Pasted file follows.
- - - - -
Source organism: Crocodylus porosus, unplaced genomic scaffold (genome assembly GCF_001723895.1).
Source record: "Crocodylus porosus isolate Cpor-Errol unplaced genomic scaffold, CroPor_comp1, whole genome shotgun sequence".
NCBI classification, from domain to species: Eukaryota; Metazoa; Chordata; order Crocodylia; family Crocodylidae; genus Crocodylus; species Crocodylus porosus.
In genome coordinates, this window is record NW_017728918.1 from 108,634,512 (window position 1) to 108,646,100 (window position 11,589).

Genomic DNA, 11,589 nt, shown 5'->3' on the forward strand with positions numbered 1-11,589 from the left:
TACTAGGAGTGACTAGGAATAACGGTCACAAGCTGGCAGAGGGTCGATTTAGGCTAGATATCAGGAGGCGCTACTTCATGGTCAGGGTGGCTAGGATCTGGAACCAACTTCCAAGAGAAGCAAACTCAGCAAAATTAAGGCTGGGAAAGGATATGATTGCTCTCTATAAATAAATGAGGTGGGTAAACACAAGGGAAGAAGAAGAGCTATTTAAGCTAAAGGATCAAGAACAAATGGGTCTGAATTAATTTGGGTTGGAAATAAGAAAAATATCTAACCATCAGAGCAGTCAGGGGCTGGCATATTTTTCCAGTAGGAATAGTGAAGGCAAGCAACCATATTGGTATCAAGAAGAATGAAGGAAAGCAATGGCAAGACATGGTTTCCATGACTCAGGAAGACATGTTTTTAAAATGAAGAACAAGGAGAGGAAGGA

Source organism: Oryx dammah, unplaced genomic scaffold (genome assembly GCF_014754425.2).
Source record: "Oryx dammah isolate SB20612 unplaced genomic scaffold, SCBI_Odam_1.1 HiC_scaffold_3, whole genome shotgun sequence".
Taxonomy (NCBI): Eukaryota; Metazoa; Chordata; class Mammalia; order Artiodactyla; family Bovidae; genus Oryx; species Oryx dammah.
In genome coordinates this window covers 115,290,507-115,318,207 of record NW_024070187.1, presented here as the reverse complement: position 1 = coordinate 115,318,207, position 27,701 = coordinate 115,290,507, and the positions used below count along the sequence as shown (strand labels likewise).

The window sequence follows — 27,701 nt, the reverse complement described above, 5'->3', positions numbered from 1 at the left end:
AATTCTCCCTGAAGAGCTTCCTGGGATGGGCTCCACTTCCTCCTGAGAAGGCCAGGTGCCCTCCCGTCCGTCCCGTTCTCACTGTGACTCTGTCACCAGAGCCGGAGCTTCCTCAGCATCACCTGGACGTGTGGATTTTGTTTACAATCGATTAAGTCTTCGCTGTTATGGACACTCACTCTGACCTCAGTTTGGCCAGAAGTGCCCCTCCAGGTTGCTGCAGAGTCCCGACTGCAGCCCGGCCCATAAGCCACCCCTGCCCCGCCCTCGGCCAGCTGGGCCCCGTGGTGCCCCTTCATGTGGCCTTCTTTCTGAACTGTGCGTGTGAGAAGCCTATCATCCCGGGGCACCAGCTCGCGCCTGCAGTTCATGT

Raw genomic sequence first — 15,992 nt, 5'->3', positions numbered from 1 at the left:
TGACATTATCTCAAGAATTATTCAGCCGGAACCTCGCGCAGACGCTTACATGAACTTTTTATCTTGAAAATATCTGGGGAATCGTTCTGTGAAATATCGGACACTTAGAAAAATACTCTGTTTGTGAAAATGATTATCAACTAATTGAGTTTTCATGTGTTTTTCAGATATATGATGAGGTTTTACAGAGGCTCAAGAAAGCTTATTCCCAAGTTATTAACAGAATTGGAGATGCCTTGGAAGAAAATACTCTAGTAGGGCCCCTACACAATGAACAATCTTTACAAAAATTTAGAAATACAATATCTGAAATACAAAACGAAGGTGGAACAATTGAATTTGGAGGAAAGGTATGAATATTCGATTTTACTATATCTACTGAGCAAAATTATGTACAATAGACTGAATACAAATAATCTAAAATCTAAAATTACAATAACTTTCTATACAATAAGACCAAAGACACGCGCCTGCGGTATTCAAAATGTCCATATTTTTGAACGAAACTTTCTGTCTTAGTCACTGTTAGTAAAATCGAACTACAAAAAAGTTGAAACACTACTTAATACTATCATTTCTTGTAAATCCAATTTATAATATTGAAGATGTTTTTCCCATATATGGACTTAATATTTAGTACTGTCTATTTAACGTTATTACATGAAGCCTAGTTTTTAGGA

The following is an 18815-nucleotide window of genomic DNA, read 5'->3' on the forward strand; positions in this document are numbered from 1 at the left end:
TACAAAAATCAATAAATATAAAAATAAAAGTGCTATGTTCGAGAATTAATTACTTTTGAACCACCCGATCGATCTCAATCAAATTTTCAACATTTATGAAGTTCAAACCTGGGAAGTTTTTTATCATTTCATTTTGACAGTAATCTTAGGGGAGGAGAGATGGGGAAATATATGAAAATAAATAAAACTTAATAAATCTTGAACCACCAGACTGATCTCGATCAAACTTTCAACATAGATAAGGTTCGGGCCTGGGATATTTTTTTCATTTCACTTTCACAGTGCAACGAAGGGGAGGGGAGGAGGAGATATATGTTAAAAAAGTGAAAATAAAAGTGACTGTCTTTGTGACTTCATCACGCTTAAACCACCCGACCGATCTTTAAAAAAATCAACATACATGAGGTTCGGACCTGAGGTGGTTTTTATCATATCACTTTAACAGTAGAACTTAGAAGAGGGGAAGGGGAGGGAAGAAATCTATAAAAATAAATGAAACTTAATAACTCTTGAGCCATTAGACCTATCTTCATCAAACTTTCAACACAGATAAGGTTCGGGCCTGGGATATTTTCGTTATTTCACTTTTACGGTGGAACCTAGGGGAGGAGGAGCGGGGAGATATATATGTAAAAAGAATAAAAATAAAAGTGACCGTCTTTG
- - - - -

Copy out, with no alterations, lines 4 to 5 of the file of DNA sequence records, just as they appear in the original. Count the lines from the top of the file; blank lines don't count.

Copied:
In genome coordinates, this window is record NW_017728918.1 from 108,634,512 (window position 1) to 108,646,100 (window position 11,589).

Genomic DNA, 11,589 nt, shown 5'->3' on the forward strand with positions numbered 1-11,589 from the left: